An associate greets you the minute you walk through the door. And as we browse, we come across John L. Rush, a tailor, as he works on alterations for a recently purchased pair of dress slacks.
“I’ve been doing this 40 years,” said Rush, never pausing with his precise work. “I started at a small store in Pontotoc, where I had to learn how to do alterations because there wasn’t anyone else there. Then I came here. Now I’m the last one standing. It’s a dying art.”
Tailoring suits and custom fitting sports coats, Rush stays busy from arrival to the store closing.
“We still wait on every customer, and we pull in customers from 100 miles – from Memphis, across Mississippi and into Alabama.”
The store combines an old-time feel with modern fashions – everything from stylish men’s suits to women’s fashions to store-label clothing. There are even signed copies of John Grisham novels in stock. But it’s the customer service that gives Reed’s it’s classic feel.
It’s a family tradition that continues with CEO Jack Reed Jr., who gave up a law practice in 1980 to join the business.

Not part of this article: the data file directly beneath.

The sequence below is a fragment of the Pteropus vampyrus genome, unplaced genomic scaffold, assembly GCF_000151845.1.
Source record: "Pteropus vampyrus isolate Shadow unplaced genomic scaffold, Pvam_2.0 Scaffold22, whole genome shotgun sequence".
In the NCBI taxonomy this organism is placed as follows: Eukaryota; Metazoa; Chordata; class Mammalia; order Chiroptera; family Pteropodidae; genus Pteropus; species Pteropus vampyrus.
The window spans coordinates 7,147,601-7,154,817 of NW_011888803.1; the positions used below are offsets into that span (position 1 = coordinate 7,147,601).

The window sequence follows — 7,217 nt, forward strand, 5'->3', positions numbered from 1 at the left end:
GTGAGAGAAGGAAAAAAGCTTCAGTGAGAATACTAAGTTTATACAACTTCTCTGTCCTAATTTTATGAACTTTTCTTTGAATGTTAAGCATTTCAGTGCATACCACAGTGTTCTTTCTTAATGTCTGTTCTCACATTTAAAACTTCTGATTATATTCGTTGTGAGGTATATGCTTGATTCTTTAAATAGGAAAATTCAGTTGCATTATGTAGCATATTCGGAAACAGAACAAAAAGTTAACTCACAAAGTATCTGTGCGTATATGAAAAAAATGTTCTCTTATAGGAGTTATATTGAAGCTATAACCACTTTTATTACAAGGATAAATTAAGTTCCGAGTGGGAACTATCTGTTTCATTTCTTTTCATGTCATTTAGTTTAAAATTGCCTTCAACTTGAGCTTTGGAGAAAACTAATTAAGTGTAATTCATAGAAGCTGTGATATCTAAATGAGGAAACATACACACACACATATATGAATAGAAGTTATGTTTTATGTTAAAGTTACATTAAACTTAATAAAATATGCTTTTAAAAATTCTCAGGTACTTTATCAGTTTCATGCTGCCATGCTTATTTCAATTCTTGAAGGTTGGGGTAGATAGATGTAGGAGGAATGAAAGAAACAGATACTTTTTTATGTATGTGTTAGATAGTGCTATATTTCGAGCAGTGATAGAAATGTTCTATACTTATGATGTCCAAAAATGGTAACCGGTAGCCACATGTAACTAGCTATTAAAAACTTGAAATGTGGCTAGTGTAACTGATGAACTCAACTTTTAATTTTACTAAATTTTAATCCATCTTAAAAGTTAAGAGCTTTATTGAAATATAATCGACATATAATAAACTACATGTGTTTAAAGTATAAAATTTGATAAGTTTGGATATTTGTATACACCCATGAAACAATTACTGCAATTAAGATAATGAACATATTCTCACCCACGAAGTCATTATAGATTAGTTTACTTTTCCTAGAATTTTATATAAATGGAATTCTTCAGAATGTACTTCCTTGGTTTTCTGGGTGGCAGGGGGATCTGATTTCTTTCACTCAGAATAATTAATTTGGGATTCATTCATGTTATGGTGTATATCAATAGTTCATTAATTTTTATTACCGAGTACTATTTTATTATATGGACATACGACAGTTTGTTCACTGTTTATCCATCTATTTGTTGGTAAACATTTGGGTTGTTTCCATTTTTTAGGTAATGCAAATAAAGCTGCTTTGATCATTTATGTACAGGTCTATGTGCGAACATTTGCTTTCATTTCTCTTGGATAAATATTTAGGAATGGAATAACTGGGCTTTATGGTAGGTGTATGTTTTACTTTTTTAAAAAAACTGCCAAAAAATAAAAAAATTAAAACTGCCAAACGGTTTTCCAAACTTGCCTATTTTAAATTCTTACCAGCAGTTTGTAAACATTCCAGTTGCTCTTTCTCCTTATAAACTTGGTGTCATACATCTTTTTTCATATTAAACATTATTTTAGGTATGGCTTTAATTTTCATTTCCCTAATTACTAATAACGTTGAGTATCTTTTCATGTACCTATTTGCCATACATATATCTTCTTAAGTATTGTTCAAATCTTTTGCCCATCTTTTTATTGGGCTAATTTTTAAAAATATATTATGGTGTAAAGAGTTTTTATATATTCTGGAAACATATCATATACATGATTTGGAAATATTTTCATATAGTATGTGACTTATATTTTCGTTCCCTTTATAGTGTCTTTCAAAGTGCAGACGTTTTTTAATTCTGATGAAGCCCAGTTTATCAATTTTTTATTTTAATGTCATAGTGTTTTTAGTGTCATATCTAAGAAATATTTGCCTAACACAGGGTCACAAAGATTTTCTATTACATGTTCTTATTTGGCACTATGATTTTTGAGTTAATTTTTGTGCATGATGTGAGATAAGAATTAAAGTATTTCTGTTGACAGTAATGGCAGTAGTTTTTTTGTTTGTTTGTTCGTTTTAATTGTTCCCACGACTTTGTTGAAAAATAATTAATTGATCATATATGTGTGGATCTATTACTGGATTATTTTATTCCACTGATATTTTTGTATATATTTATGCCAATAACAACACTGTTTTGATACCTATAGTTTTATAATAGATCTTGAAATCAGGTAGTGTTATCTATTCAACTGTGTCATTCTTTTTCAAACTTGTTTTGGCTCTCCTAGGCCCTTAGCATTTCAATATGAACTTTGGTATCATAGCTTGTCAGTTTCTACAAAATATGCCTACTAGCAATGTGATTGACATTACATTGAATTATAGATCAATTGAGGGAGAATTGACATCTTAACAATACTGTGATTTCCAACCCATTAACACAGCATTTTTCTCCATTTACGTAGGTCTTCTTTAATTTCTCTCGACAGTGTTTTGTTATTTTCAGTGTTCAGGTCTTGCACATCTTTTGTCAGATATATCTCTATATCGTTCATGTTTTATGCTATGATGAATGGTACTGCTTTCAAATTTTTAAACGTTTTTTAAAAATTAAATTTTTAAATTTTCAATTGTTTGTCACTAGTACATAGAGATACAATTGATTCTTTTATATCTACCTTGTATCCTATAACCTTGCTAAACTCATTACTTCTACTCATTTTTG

“I enjoyed practicing law, but someone in my generation needed to come in and help out. We needed new blood,” Reed said. “So, I figured I’d give it a try. If I didn’t like it, I’d go back to my legal practice, but I haven’t had time to analyze the decision yet.”
There are five stores in all throughout the state, from Tupelo to Oxford to Starkville.
What sets Reed’s apart?
“I think it’s the workmanship and quality of the fabric,” Reed said. “You can touch it and feel the difference.”
The other key: personal service.
“First, we try to be listeners, not sellers,” Reed said. “And while we focus on our customers, we take immense pride in our employees. We aren’t owned by an investment group in New York squeezing out every ounce of profit. Instead, we’re locally owned. Our people get paid first and our family gets paid last. I still live a comfortable lifestyle.”
Next door is Reed’s Gift Shop and the adjoining Gum Tree Bookstore, where Liz Rose has worked for 20 years.